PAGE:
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April 6, 2016

“What is Cellulite Anyway, Other than Something to be Photoshopped out?”

beach lay legs girl relax summer

Actually, my man likes what he calls, “bubbling out.”

That is, he likes it when my bra doesn’t quite contain all that it’s meant to contain or when my stockings meet my thighs in a way that is…generous, or when he and I walk down the hallway and he knows he can put his hands on my shoulders and push me up against the wall and push everything else about him into my belly without there being any (so to speak) “bone on bone.”

In other words, he likes a zaftig woman. A woman whose body he can feel in his hands by the handful, a woman who he can take hold of and who, when he cuddles up against her at night spills over right out of those hands.

He also doesn’t care a whit about “cellulite.”

“What the hell is cellulite anyways?” he says, “Other than something that is photoshopped out.”

It’s not that he’s not into the visual. He is. You could check his phone to prove that.

But the visual has to be luscious enough and curvaceous enough and, well—bubbling out enough—to carry with it the fantasy of what it is to hold that woman he sees in general, or to hold that woman in particular, which happens to be me.

Lucky girl!

“There’s just nothing like a woman’s soft, inviting, welcoming body next to mine,” my man says, as he pets me, caresses me, and otherwise claims every inch of me every morning before the sun comes up.

We are in the movies and I reach out and his hand is there. We are in bed and I wiggle over and he presses back up against me. We are sitting at a bar and his hand slowly moves up and down my spine—teasingly, down.

I have to say he is what we used to call “a breast man.” But then, if I were a man so would I be—I mean, what’s there not to like about breasts?

Grapefruit breasts.
Eggplant breasts.
Pear breasts.
Peach breasts.
Walnuts with small little nubs for nipples breasts.
You-name-it breasts.

I’m an hour-glass shaped woman with a big bum. I have a small waist, full blown hips and, speaking of breasts, big heavy ones, and when my man and I met and we got naked together for the first time and I said, “Are you coming back tomorrow night?” he said,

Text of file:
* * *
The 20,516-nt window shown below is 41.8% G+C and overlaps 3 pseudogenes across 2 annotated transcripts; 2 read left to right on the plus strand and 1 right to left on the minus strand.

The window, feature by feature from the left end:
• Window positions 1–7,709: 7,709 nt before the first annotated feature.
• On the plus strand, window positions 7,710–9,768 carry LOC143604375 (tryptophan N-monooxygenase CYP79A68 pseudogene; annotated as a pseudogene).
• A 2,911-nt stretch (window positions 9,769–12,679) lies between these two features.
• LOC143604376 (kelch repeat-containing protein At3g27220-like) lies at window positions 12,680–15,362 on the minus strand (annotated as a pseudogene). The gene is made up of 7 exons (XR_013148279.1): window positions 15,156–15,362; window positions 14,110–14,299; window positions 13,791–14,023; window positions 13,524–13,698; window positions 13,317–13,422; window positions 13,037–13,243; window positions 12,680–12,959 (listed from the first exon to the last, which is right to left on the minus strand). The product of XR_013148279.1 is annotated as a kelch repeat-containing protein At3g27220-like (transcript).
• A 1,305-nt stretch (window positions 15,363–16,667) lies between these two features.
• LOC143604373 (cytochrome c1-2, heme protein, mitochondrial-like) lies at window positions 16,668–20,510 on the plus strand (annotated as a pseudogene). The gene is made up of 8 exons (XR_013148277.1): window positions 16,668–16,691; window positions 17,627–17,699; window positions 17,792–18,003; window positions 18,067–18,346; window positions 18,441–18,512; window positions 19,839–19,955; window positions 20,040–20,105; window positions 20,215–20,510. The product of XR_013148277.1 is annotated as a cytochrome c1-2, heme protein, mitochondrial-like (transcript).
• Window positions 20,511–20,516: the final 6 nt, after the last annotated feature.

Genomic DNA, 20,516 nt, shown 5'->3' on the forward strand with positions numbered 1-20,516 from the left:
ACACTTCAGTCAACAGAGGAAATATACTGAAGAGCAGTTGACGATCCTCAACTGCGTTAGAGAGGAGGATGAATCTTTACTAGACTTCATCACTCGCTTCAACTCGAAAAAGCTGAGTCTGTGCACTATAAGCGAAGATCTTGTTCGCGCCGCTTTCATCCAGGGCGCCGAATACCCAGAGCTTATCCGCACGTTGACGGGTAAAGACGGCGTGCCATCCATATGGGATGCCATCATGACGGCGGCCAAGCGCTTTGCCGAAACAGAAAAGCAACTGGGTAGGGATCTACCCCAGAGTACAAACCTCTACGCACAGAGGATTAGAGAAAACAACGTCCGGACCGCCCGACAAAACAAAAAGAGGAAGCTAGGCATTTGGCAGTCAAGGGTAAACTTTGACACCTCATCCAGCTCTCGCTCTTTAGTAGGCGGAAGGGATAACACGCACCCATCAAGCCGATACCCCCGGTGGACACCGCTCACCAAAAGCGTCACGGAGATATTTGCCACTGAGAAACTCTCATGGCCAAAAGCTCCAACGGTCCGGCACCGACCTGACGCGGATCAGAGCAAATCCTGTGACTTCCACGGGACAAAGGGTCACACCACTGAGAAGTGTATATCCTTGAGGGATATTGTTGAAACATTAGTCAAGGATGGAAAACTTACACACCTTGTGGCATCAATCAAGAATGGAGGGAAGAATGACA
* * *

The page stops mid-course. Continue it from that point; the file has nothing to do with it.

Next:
“Wild horses couldn’t keep me away.”

That’s what I want. A man who even wild horses couldn’t keep away.

(Eat your heart out Kim Kardasian.)

So you know what I say to all these magazines? To all these so called “ideal” women? To all these 10’s in the media?

Bull. Sh*t.

That’s what I say.

They’re nice and all, but their entire purpose is to sell a product—a magazine or a reality show or even a football interview. They’re just girls in the business, the business of marketing and sales. That’s not a bad thing. That’s just what it is.

It doesn’t have a thing to do with “bubbling out,” and in that sense, it doesn’t matter what they look like. Mostly they just have to all look the same.

It’s their job.

What does matter is when I put on a skirt that clings or a nightgown that clings or panties that cling, I look in the mirror and I say,

“Wow, gorgeous!”

What matters is that I feel beautiful and desirable to myself and that I look beautiful to myself and that I pick a man who agrees with me.

What matters is that in all species there is the one who attracts and the one who pursues and I don’t mind the accident of birth that made me the one who attracts.

What matters is that I am with a person of my species who has picked me out of the crowd, who has responded to my particular scent, to my particular way of walking, to my particular look and feel.

What matters is that he and I dance with that.

Dirty dancing.

That’s what matters.

I don’t mind being an object of admiration. Or an object of beauty. I don’t mind looking at myself and arousing myself.
It’s a whole lot better than waiting for someone else to arouse me.

I don’t even mind bubbling out.

Not one bit.

By the way.

Just in case you thought a 20-something wrote this article.

I have grandchildren in their 20s.

I’m 74 years old.

All 200 bubbling-out pounds of me:

Me in doorway

 

Author: Carmelene Siani

Editor: Catherine Monkman

Photo: Mario Antonio Pena Zapatería/Flickr & Author’s Own

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